Even though Empire is no longer being actively developed, it's still well worth having in your development/research environment. There are a few parts to setting it up and getting it working but once that is done its simple to try out a huge range of attack techniques such as persistence, recon & exploitation.
For this tutorial we'll be using Kali Linux 2019.3. If you don't have Kali setup head over to https://www.kali.org/downloads/ and grab your favourite flavour. Kali is relatively simple to get up and running. Once you're logged into Kali we can get Empire up and running.
Start by cloning the Empire repository and running the install script;
git clone https://github.com/EmpireProject/Empire.git cd Empire/setup/ ./install.sh
During the install you'll be asked about restarting services automatically, I'm never really relying on Kali so I let it restart all the services automatically. Next up it will ask you for a "Server Negotiation Password", I allow the system to generate a random string by pressing enter.
Once some certificates are created Empire is installed and ready for you to fire up.
Initial Empire Setup
Now that Empire is installed we can start it up using the following commands. These will change you out of the setup directory into Empire's root directory and kick it off.
cd .. ./empire
Once loaded you can see a number of modules loaded as well as listeners and agents.
- Modules - These do things, there are modules for all types of activities from maintaining persistence, exploiting known vulnerabilities all the way through to credential access via Kerberoasting.
- Listeners - Listeners listen for things. We setup listeners to receive communications from our agents and to relay commands back to our agents for them to run modules.
- Agents - Each agent would likely be a compromised machine that we can interact with and send commands to execute modules
- Stagers - We use stagers to establish that initial communication between an agent and our listener. Stagers can be created in many ways including PowerShell, VBS scripts and XML. All the stagers can be seen below.
Next we'll get our listener setup. This will listen for any communication from our targets and will relay commands back to them when required. Listeners are simple to setup and we will use the stock standard http listener. The name for this listener is also http & we will need this name later, probably best to use something more descriptive.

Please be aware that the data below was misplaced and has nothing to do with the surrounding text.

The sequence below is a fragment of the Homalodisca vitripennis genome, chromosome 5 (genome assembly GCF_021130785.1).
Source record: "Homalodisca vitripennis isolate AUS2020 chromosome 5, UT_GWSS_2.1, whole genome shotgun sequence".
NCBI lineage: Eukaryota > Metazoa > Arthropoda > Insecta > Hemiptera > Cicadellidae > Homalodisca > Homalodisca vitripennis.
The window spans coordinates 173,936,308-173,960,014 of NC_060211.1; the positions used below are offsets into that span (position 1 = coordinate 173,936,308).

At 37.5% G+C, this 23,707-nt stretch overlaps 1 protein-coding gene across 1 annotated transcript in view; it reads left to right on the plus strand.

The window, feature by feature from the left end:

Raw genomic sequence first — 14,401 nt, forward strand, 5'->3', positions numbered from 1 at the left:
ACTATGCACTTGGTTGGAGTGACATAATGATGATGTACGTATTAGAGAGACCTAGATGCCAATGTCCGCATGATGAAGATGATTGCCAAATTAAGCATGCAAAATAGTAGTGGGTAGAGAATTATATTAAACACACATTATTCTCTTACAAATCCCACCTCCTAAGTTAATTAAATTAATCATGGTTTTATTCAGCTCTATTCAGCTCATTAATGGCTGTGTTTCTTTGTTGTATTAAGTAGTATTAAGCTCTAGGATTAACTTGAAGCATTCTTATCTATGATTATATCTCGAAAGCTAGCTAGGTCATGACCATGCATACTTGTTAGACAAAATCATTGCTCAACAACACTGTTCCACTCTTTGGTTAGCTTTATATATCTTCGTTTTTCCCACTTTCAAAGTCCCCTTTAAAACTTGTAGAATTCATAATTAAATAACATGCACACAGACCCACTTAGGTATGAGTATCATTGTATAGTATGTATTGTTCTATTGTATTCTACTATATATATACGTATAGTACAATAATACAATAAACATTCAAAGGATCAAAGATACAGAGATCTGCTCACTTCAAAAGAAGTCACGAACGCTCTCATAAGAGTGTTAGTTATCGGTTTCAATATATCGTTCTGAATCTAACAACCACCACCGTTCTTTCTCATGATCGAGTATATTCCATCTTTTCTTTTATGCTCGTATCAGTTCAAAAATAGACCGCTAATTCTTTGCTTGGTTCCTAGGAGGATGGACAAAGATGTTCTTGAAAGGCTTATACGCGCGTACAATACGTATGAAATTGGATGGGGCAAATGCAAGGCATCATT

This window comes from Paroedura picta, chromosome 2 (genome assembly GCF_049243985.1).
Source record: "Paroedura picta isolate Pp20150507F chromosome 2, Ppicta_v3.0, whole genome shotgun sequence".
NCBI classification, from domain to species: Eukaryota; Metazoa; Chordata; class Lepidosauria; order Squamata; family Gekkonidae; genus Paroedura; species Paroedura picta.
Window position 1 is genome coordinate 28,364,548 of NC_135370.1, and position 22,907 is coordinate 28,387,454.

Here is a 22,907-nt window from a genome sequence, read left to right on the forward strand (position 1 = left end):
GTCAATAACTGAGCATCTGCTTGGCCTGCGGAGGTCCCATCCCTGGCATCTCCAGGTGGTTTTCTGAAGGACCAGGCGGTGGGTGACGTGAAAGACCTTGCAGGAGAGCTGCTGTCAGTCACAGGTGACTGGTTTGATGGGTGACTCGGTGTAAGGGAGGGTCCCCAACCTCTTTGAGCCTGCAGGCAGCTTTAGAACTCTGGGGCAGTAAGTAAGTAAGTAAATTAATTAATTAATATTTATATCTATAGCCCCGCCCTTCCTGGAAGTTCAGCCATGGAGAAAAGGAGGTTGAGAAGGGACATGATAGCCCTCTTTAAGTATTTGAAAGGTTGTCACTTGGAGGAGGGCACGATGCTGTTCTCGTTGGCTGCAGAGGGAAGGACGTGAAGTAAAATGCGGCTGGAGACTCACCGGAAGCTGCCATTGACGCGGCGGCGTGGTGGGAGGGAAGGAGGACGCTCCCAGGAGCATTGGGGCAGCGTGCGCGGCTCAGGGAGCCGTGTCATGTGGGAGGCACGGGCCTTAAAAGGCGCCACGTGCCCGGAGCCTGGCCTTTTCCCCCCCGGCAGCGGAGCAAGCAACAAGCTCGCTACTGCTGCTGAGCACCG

uselistener http execute
After executing you should see a [+] Listener successfully started! notification. Now we are ready to generate our stager code to run on our target server.
For our example we are going to use the multi/launcher stager, this will be PowerShell based due to using a Server 2019 target.
usestager multi/launcher info
There is only one required value that is not set by default and this is the listener you'd like the stager to connect to. This will be a reverse connection from the target to your Kali machine. If you have firewalls in the way you'll need to ensure there are rules to allow the traffic from and to the Kali machine. We can also see the default value for the Language is PowerShell so we don't need to change that for our testing.
Set the Listener to the one created earlier with;
set Listener http
Now we can generate the stager with the execute command which will output the PowerShell code to the terminal in this case.
Execute the Stager
For this testing we'll just copy across the Powershell code for the stager and paste into an elevated Powershell prompt on our Server 2019 target machine. This will run the stager code and close the PowerShell window, after that we can now send commands to our target for all sorts of goodness.
Hopefully that's helpful in getting the initial communications between your Kali machine and the target server. Firewalls, IPS and AV can all get in the way, so make sure you check logs for those security controls if anything doesn't work. In the next blog we'll go through detecting this intial payload and communications and then we'll get stuck into the recon and persistence commands and what that can tell you. Throughout all the parts we will go through how to detect this using built in Windows logs (As well as Sysmon, which should be built in)
If you have any feedback or questions on how to get Empire up and running please reach out to us at firstname.lastname@example.org or message any of us via LinkedIn/Twitter - @mike_nolan__ or @seamlessintel